The heavy burden of being first: Marvel’s Shang-Chi

Released on Sept. 3, “Shang-Chi and the Legend of the Ten Rings” is the latest addition to the multi-ethnic superhero storyline within Marvel’s Cinematic Universe. Taking place in Macau, China, the film is directed by Destin Daniel Cretton, stars Simu Liu as Shang-Chi and features the hilarious Awkwafina as Katy. This marks the first character of Asian descent, aside from Doctor Strange’s assistant Wong and their Tibertan friends, to join the ever-growing Marvel roster.

Although the film has seen growing controversy about its superficial portrayal of Chinese culture, it is noble in its attempt to give proper homage to Chinese culture and showcase the country to a world-wide audience.

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As seen with “Black Panther” in 2018, there is added pressure when expanding representation of minority groups in such a large franchise. It is important to understand that Disney is a global enterprise and although there may be economic interests involved in making this film — some argue it’s just another cash grab by Disney of Asian markets, similar to “Mulan” — it’s nonetheless a positive step towards seeing diverse representation on the big screen.

Aside from being a thoroughly enjoyable spectacle, Shang-Chi is not afraid to fuse traditional Chinese folklore and symbolism into the fabric of Marvel’s universe.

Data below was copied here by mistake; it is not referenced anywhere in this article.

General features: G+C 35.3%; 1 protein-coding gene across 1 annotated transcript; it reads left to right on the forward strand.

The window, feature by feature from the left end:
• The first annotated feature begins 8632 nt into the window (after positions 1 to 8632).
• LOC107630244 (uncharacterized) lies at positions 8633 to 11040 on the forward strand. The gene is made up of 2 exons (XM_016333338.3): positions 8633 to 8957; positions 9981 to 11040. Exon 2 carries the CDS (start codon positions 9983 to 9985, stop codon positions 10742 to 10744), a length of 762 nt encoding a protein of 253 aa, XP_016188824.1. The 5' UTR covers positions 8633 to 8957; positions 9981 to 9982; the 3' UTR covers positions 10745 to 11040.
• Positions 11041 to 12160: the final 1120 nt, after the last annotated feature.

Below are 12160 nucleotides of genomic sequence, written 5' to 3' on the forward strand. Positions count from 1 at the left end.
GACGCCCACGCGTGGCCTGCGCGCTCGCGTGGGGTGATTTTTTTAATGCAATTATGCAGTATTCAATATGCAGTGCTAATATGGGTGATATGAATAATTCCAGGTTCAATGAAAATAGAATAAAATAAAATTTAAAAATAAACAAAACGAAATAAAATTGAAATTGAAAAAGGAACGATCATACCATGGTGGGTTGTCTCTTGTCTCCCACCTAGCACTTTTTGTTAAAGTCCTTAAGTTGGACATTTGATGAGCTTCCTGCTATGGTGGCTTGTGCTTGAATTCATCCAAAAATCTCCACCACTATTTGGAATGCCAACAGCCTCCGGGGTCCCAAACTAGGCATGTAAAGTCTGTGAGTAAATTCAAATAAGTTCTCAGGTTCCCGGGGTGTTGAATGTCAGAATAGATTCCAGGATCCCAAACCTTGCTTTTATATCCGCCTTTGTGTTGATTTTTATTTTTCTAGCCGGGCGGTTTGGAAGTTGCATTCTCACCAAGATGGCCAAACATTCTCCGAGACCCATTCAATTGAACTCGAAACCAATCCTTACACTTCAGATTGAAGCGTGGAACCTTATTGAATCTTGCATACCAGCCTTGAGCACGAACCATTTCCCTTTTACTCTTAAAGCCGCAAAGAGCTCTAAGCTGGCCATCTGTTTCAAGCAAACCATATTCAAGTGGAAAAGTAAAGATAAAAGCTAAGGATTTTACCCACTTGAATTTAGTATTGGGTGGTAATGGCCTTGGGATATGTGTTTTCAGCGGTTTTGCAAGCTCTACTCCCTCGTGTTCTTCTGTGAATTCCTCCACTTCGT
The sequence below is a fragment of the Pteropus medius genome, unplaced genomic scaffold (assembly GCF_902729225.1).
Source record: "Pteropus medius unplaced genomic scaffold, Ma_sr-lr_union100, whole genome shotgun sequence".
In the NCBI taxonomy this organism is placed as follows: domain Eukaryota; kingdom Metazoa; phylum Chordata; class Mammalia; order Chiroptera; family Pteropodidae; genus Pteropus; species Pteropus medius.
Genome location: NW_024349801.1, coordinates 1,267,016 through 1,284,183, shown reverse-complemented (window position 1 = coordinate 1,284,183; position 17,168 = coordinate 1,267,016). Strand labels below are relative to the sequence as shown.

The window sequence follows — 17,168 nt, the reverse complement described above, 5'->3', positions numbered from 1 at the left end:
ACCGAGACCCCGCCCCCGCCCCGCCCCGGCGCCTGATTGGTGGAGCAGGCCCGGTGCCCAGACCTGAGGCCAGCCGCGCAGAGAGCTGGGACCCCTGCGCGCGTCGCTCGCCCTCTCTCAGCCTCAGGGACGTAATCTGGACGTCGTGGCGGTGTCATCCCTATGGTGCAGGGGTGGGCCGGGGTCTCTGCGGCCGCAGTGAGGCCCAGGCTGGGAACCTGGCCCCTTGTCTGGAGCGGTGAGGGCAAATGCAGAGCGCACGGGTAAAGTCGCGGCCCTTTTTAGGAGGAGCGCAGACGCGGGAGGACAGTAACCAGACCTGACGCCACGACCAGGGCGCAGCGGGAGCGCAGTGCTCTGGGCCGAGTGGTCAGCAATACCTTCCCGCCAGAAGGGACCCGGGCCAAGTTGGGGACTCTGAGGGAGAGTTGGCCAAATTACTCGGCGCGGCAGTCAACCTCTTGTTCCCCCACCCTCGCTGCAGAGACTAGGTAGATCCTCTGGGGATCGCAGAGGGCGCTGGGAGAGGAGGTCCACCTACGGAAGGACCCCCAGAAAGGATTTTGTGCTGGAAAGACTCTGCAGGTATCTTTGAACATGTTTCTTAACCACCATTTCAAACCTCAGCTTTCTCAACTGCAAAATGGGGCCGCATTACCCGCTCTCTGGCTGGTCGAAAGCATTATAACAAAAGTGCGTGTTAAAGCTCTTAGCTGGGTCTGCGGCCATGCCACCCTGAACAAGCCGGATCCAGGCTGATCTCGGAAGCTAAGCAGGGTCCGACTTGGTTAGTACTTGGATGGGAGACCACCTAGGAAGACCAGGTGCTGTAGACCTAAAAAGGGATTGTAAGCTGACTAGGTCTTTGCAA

In a world of space-foraging aliens, sorcerers and dimension-hopping-time-travelers, Marvel’s crafted a place for the mythical land of Ta Lo, a place inhabited by Chinese dragons, giant guard lions and DiJiangs, the cute but faceless flying creatures. Some of these elements are not minimal in their powers and could easily spill over in bigger crossovers and future Earth-saving battles. Ta Lo, for example, ties nicely with the multi-dimensional story arch that Marvel is currently developing.

The film’s not afraid to subtly introduce commentary on the relationships of Chinese people living in the United States and China. Both Shang-Chi and Katy’s story arcs evolve from the societal pressure that more elderly and traditional Chinese members of the family impose onto their children, often referred to as “tiger parenting.”

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If this film has anything to say about Chinese-Americans in general, it’s that they have been part of the American ethos for a while and their influence and importance in the current American culture is not to be overlooked. Shang Chi’s relevance to the Marvel Cinematic Universe could be compared to China’s influence throughout the world, one that is important and deserves respect.

Looking ahead, future Shang-Chi films have the opportunity to deepen blind spots that this film has in terms of representing culture. For example, Chinese audiences were troubled by the awkwardness of the name Shang-Chi for appearing made-up. But to bring down something that is trying to do good, out of the desire for perfection, would be a mistake; perfection is attained over time.

“Shang-Chi” is here for the long run and we are all excited for what is to come.

“Shang-Chi” can be viewed in a theater near you.

Featured image “Destin Daniel Cretton” by Gage Skidmore is licensed under CC BY-SA 2.0